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Two weeks ago we sang a song by a guy name Will Reagan called Set A Fire during our worship service at our church .  It’s really simple and only has 33 words, that’s it. These sorts of songs drive some people CR-A-ZY! There are only two verses and they are sung over and over and over. I’m no musician, but I would venture to guess that the musicality of this song isn’t all that hard. The lyrics are:

So set a fire down in my soul
That I can’t contain and I can’t control
I want more of You, God

There’s no place I’d rather be
Than here in Your Love!

While a song like this doesn’t do much for some, on that Sunday morning, it totally did for me! That afternoon I started searching for it all over the place; iTunes, YouTube, Spotify. Everywhere. I couldn’t get it out of my head. I played it so much that afternoon in our house, our 4-year-old started singing it.

And it wasn’t so much the melody and the tune that grabbed my heart (although I was diggin that as well), it was more the idea of  wanting more of God that really captured me. That morning at our church and in the afternoon that followed, my soul wholeheartedly resonated with the lyrics of wanting more of God.

The next morning on my way into the office my obsession didn’t stop. I cranked the song in my car and again found my soul saying, “Yes! I want more of God.” And before I knew it I was praying, “God, give me more of You. I don’t want to be taken by counterfeits. I want more of You.”

Now, I don’t know about you, but when I think about encountering more of God, I like to think it happens during a peaceful walk along a wood path, during a stroll on the beach in the early morning hours of the day while the sun peaks it’s head over the horizon and the waves wash over my toes, or while standing on top of a mountain with hands raised as I stare into the endless blue sky above me. I like to think it happens during awe-inspiring moments when we are surrounded by natural beauty.  

So while sitting at a traffic light, praying and listening to this song, I started to ask, “God, tell me. How do I get more of you?” Hoping for something listed above.

I’m not one to say all that often that I hear from God, but on that morning it was undeniably clear. It was as though the Spirit spoke directly to my spirit and said, “Bryan, do you really wanna know.”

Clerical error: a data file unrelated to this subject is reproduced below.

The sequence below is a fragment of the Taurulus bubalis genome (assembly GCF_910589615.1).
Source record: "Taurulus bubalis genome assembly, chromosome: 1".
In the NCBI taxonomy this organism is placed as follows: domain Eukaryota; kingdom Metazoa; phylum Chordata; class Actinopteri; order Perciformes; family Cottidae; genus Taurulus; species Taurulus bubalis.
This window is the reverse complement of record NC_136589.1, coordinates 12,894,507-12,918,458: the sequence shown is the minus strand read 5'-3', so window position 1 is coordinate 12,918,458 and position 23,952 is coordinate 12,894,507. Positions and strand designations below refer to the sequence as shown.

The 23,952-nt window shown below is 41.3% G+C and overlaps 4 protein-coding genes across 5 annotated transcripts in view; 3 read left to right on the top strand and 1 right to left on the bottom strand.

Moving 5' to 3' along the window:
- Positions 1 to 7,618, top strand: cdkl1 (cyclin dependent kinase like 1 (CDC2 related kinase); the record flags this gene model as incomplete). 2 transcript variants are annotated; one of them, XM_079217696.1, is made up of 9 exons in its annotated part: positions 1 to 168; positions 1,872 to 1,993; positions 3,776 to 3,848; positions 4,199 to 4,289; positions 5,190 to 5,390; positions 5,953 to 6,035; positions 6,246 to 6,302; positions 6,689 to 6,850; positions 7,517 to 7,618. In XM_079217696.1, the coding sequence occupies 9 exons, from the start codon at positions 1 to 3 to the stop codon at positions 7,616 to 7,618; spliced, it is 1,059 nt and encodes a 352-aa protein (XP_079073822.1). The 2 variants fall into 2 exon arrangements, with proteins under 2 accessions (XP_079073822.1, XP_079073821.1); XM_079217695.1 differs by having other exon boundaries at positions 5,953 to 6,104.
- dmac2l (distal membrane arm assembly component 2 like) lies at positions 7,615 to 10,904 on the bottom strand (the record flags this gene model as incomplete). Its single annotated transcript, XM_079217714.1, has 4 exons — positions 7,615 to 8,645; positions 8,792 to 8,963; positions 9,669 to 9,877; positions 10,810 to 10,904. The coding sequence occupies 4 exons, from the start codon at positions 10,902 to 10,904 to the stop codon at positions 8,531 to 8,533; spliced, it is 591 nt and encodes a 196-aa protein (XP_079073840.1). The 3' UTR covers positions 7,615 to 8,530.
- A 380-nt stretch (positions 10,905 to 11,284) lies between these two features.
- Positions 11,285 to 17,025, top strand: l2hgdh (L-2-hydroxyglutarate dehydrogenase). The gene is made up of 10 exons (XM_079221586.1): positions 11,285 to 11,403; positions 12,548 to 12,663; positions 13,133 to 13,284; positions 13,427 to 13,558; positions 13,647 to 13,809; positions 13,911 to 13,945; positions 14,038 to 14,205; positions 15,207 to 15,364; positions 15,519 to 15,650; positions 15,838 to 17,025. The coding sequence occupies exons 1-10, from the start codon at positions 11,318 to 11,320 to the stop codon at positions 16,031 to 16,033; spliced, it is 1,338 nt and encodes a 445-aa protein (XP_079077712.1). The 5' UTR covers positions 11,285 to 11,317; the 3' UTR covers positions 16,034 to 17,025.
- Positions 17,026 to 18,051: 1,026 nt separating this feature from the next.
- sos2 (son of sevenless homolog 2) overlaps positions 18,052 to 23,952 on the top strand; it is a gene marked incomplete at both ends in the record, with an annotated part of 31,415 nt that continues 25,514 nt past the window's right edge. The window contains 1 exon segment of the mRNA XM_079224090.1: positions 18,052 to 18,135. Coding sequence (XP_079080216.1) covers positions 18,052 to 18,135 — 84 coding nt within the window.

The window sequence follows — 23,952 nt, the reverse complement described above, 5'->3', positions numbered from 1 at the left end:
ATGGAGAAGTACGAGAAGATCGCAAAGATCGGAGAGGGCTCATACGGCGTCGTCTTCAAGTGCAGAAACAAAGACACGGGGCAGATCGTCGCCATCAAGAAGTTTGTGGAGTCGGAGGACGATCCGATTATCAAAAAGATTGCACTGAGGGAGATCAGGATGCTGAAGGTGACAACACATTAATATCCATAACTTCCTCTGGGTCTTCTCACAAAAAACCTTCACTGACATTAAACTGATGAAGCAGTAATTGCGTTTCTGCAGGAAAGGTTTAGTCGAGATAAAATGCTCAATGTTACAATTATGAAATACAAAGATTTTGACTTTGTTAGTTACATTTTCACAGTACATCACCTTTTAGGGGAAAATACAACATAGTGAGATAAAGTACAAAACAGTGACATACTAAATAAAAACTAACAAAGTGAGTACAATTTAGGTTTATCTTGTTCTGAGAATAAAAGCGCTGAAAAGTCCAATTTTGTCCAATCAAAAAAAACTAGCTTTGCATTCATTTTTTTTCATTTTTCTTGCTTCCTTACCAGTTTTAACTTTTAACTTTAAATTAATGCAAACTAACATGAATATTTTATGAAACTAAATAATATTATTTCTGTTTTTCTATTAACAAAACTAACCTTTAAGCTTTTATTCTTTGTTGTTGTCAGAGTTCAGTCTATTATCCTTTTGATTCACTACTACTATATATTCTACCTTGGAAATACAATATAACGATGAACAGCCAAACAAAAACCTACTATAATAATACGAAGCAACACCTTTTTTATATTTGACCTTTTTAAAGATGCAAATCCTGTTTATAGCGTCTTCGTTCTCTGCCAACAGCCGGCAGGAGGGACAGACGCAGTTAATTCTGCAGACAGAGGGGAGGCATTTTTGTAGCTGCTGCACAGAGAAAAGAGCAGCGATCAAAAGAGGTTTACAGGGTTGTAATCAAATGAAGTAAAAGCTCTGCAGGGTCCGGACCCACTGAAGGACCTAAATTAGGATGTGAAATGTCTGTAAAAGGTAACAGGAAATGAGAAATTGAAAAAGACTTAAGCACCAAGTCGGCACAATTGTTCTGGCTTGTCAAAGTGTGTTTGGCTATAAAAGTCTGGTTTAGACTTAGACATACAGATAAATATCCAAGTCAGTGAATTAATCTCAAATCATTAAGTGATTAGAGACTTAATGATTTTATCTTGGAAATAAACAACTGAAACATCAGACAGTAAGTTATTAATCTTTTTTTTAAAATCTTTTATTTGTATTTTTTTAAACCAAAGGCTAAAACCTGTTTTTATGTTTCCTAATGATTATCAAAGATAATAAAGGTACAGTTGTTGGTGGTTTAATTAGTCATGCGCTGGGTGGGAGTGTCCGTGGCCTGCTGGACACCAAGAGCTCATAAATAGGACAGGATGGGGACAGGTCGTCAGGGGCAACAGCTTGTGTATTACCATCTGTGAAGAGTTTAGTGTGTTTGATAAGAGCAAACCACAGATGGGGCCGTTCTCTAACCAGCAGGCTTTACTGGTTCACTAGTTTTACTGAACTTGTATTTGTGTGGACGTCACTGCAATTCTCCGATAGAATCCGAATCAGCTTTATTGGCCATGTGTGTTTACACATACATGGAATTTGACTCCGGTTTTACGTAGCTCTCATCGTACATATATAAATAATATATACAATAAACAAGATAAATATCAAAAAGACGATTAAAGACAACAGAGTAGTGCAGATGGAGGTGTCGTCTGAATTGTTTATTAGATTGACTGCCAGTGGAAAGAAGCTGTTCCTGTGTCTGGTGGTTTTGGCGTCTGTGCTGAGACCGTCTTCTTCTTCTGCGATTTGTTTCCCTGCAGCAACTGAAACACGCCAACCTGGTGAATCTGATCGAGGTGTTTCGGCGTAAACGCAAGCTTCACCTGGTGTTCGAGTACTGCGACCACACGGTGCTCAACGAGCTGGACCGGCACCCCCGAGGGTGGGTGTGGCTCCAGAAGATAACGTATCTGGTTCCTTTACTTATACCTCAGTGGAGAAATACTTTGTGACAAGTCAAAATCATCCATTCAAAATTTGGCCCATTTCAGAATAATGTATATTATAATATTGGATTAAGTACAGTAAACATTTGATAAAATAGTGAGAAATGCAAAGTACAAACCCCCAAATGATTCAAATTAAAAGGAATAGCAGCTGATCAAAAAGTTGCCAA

I responded with an enthusiastic, “Oh, yes. I DO!”

Then the Spirit fired back at me, “The only way to get more of Me is by dying more to yourself.”

“Ugh.”

In that moment all the spiritual elation moving through my car was sucked out as though someone had just rolled down all the windows and opened up the sun roof. That wasn’t what I was expecting. AT ALL!

I mean, haven’t I died enough already?! Doesn’t there come a point when following Jesus is just long walks on the beach, spiritual highs and mountain top moments? Really! More dying to myself?!

Talk about a spiritual buzz kill. That answer will sober you up real fast.

That’s not to say that there aren’t great joys in following Christ because there are. But in order to get to them, we first have to walk through death. I’m reminded of what Paul writes in expressing his desire in wanting more of God. He writes in Philippians,

I want to know Christ—yes, to know the power of his resurrection and participation in his sufferings, becoming like him in his death, and so, somehow, attaining to the resurrection from the dead. (3v10-11)

Let me say it again. There are great joys in following Christ. Later in the same letter Paul will write about a peace that transcends understanding. In other places in the New Testament, Paul will write about how we have the hope of an inheritance that will never perish, spoil or fade. And even still, how God’s love is so strong it will never let you go.  But those things aren’t cheap. They may be freely given, but they aren’t cheap. There is a high, high cost in receiving more of God. And the question is are you willing to give up yourself in order to get it?

Wanting more of God may sound inspiring, but it’s not for the faint of heart. It will require the surrender of all of who you are and all of what you have, but I wouldn’t trade it for anything in the world.

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